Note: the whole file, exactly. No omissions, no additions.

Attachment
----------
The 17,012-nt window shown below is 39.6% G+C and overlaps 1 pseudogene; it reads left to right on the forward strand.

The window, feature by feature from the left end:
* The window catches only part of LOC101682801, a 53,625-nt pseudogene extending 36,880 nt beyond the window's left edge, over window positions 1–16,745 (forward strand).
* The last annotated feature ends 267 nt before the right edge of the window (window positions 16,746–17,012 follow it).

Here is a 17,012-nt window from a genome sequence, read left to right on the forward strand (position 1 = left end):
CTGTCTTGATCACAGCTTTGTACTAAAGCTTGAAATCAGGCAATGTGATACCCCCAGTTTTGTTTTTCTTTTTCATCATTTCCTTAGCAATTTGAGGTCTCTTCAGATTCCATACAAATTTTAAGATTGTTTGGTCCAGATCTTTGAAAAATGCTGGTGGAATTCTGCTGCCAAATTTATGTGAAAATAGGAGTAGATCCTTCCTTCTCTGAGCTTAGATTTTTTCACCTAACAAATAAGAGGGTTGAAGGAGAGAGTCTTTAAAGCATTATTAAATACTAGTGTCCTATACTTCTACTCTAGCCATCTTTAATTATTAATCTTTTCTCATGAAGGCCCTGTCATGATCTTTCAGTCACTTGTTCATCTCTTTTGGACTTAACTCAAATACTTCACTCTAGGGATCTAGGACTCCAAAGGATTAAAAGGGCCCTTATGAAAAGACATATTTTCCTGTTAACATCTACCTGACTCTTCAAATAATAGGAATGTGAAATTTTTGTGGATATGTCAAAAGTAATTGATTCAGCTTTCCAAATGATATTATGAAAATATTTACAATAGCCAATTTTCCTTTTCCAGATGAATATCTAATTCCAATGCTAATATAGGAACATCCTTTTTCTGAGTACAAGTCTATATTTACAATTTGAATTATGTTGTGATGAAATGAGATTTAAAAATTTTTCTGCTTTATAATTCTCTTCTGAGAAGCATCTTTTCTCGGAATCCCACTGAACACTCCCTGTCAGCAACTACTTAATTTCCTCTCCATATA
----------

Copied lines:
The 17,012-nt window shown below is 39.6% G+C and overlaps 1 pseudogene; it reads left to right on the forward strand.

The window, feature by feature from the left end:
* The window catches only part of LOC101682801, a 53,625-nt pseudogene extending 36,880 nt beyond the window's left edge, over window positions 1–16,745 (forward strand).
* The last annotated feature ends 267 nt before the right edge of the window (window positions 16,746–17,012 follow it).

Here is a 17,012-nt window from a genome sequence, read left to right on the forward strand (position 1 = left end):
CTGTCTTGATCACAGCTTTGTACTAAAGCTTGAAATCAGGCAATGTGATACCCCCAGTTTTGTTTTTCTTTTTCATCATTTCCTTAGCAATTTGAGGTCTCTTCAGATTCCATACAAATTTTAAGATTGTTTGGTCCAGATCTTTGAAAAATGCTGGTGGAATTCTGCTGCCAAATTTATGTGAAAATAGGAGTAGATCCTTCCTTCTCTGAGCTTAGATTTTTTCACCTAACAAATAAGAGGGTTGAAGGAGAGAGTCTTTAAAGCATTATTAAATACTAGTGTCCTATACTTCTACTCTAGCCATCTTTAATTATTAATCTTTTCTCATGAAGGCCCTGTCATGATCTTTCAGTCACTTGTTCATCTCTTTTGGACTTAACTCAAATACTTCACTCTAGGGATCTAGGACTCCAAAGGATTAAAAGGGCCCTTATGAAAAGACATATTTTCCTGTTAACATCTACCTGACTCTTCAAATAATAGGAATGTGAAATTTTTGTGGATATGTCAAAAGTAATTGATTCAGCTTTCCAAATGATATTATGAAAATATTTACAATAGCCAATTTTCCTTTTCCAGATGAATATCTAATTCCAATGCTAATATAGGAACATCCTTTTTCTGAGTACAAGTCTATATTTACAATTTGAATTATGTTGTGATGAAATGAGATTTAAAAATTTTTCTGCTTTATAATTCTCTTCTGAGAAGCATCTTTTCTCGGAATCCCACTGAACACTCCCTGTCAGCAACTACTTAATTTCCTCTCCATATA